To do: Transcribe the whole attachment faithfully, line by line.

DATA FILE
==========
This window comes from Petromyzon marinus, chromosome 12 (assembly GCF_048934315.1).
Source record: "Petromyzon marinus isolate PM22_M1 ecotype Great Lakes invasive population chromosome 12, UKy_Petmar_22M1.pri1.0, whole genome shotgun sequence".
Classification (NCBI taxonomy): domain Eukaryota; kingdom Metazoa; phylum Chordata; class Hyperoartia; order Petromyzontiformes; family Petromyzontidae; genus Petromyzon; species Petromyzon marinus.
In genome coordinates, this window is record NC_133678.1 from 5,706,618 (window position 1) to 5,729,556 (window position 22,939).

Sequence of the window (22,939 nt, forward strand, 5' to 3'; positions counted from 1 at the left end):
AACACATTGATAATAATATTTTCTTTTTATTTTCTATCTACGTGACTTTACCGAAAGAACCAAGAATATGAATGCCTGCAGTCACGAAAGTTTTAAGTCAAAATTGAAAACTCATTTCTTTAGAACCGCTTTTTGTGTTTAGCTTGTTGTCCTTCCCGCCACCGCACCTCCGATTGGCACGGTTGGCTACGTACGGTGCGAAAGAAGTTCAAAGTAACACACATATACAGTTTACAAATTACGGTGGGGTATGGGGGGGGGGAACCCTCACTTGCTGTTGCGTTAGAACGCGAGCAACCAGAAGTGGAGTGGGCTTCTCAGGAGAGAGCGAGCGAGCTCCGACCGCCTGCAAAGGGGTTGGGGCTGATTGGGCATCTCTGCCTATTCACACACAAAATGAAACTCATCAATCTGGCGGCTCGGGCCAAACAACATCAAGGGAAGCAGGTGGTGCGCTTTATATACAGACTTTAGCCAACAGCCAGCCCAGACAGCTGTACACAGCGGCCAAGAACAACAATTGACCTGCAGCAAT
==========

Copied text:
This window comes from Petromyzon marinus, chromosome 12 (assembly GCF_048934315.1).
Source record: "Petromyzon marinus isolate PM22_M1 ecotype Great Lakes invasive population chromosome 12, UKy_Petmar_22M1.pri1.0, whole genome shotgun sequence".
Classification (NCBI taxonomy): domain Eukaryota; kingdom Metazoa; phylum Chordata; class Hyperoartia; order Petromyzontiformes; family Petromyzontidae; genus Petromyzon; species Petromyzon marinus.
In genome coordinates, this window is record NC_133678.1 from 5,706,618 (window position 1) to 5,729,556 (window position 22,939).

Sequence of the window (22,939 nt, forward strand, 5' to 3'; positions counted from 1 at the left end):
AACACATTGATAATAATATTTTCTTTTTATTTTCTATCTACGTGACTTTACCGAAAGAACCAAGAATATGAATGCCTGCAGTCACGAAAGTTTTAAGTCAAAATTGAAAACTCATTTCTTTAGAACCGCTTTTTGTGTTTAGCTTGTTGTCCTTCCCGCCACCGCACCTCCGATTGGCACGGTTGGCTACGTACGGTGCGAAAGAAGTTCAAAGTAACACACATATACAGTTTACAAATTACGGTGGGGTATGGGGGGGGGGAACCCTCACTTGCTGTTGCGTTAGAACGCGAGCAACCAGAAGTGGAGTGGGCTTCTCAGGAGAGAGCGAGCGAGCTCCGACCGCCTGCAAAGGGGTTGGGGCTGATTGGGCATCTCTGCCTATTCACACACAAAATGAAACTCATCAATCTGGCGGCTCGGGCCAAACAACATCAAGGGAAGCAGGTGGTGCGCTTTATATACAGACTTTAGCCAACAGCCAGCCCAGACAGCTGTACACAGCGGCCAAGAACAACAATTGACCTGCAGCAAT